2

Bob wants to know if he is a father or not. A day later, Bob learns that he's a father. Then three years pass.

Now which of the following is correct and why?

  1. Three years ago, Bob wanted to know if he is a father or not.

  2. Three years ago, Bob wanted to know if he was a father or not.

Any help is appreciated! But I would greatly appreciate an explanation with your answer. Thank you!

  • 1
    "Then three years passes." should be "Then three years pass.", because years is plural. – Javatasse Jul 30 '18 at 0:49
  • 2
    Definitely "was". Because the time at which he wanted to know his paternity/fatherhood was in the past. So "was". And sorry, but I couldn't resist: youtu.be/vt2i0ts-uck?t=2s – Zebrafish Jul 30 '18 at 0:59
  • 3
    @Javatasse Three years, like ten dollars, can be considered as a single unit, and as such can take a singular verb. This topic has been beaten to death on this site. – green_ideas Jul 30 '18 at 2:59
  • @Knotell Is this topic you refer to the topic of synesis, aka "notional agreement"? – Zebrafish Oct 28 '18 at 22:18
  • 1
    Is there a reason there has been so many downvotes here? The answers are legitimate and can't see any other viable one. I don't think this reputation-assassination inspires contributions. – Dennis R. Hidalgo Oct 1 at 5:51
1

Was

You're talking about an event in the past since "wanted" is in the past. Three years ago is not the present, so "is" can't be used. It's that simple.

  • 3
    No idea why this was downvoted, it's the only correct answer. – Mari-Lou A Aug 25 at 14:08
0

No matter what, it will be the past-tense. Three years ago, Bob wanted to know if he was a father or not. Not because it is "three years ago" but because of the reported speech -- "he wanted to know."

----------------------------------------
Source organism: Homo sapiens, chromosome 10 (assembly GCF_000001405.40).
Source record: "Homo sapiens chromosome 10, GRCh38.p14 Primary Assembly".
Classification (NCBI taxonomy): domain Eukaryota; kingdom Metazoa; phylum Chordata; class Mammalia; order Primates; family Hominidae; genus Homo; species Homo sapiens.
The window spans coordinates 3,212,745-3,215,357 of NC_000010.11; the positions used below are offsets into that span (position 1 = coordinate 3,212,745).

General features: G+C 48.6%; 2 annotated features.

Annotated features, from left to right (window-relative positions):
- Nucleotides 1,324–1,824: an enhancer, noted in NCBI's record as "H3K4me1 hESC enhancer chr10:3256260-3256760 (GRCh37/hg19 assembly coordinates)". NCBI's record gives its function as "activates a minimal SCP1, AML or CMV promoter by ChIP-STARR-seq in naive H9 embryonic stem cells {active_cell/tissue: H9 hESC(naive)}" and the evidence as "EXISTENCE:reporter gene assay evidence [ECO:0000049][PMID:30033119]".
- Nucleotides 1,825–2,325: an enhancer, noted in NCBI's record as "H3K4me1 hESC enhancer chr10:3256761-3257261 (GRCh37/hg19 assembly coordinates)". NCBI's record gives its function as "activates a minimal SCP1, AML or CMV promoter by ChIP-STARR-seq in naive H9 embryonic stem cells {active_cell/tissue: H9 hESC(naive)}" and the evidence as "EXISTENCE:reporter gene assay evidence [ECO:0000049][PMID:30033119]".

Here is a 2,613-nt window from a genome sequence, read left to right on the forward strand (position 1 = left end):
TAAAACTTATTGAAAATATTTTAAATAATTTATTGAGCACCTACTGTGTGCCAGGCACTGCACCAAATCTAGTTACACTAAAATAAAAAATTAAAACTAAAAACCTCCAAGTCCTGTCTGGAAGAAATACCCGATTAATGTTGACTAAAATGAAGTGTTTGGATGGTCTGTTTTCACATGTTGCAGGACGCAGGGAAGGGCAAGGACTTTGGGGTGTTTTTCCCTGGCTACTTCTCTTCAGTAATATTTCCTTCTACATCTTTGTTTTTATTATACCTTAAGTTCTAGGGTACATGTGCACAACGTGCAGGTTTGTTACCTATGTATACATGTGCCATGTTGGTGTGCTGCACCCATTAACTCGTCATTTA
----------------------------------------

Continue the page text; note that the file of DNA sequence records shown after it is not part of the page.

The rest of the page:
I asked him "Am I eligible?"

I wanted to know if I was eligible.

meta: This question may better be asked on [ell.se]

  • I see. Interesting. – High Jul 30 '18 at 8:54
  • There is no reported speech in the question. – Benjamin Harman Aug 25 at 9:29
  • This is a form of subjunctive mood, not tense, and is not limited to reported speech. If it was, then tense agreement would still trump the present tense. – vectory Aug 25 at 12:40
  • @vectory - This is not a form of the subjunctive mood. "Was" doesn't appear in the subjunctive mood. "Were" does. This is using the past tense of what in present tense would be "He wants to know if he is the father." – Benjamin Harman Aug 25 at 12:53
  • 1
    @vectory - Sorry, you've misunderstood something about how the subjunctive works in English. Here's what would work for the subjunctive: He wishes he were the king of the world. (Your second clause, I would too if I were that rich is fine.) Also note, there is no subjunctive in the question as written, and subjunctive wouldn't fit there. OP is just asking whether to use present or past (is vs. was). – aparente001 Sep 1 at 4:24
-1

Well...

English is a tricky bastard.

And either sentence is possible (i.e., grammatical), given the right circumstances.

Say the speaker (let's call him Sal) is narrating an event that takes place entirely in the past, that is, he's telling a story or relating an event in the present from the point of view that it is over and done with; in this case you get the more probable result that (2) is correct, precisely because it is past narration, or narration about the past.

On the other hand, for (1) to be correctly used, consider Sal to be a story-teller, but this time he is telling a story about the present, and in doing so he uses the historical present, also called the story-telling present. Then, Sal can spin off some thing like

Three years ago, Bob wanted to know if he is a father or not. Today, Bob wants to know if he is an uncle or not.

Here, Sal switches midway through his first sentence from past narration to historical present. His use of if he is a father or not alerts the listener to this switch and prepares said listener for the present tense in his second sentence. The parallel use of present tense is in both sentences is important to Sal's story and it wouldn't carry the same force without it.

Which, once again, asking for analysis of individual sentences devoid of functional and/or communicative context as well as perceived speaker's intention is chock full of problems and hardly allows for how language is used.

  • I'd think in AmE, anything "is possible (i.e., grammatical)." – Kris Aug 26 at 10:16

Your Answer

By clicking “Post Your Answer”, you agree to our terms of service, privacy policy and cookie policy

Not the answer you're looking for? Browse other questions tagged or ask your own question.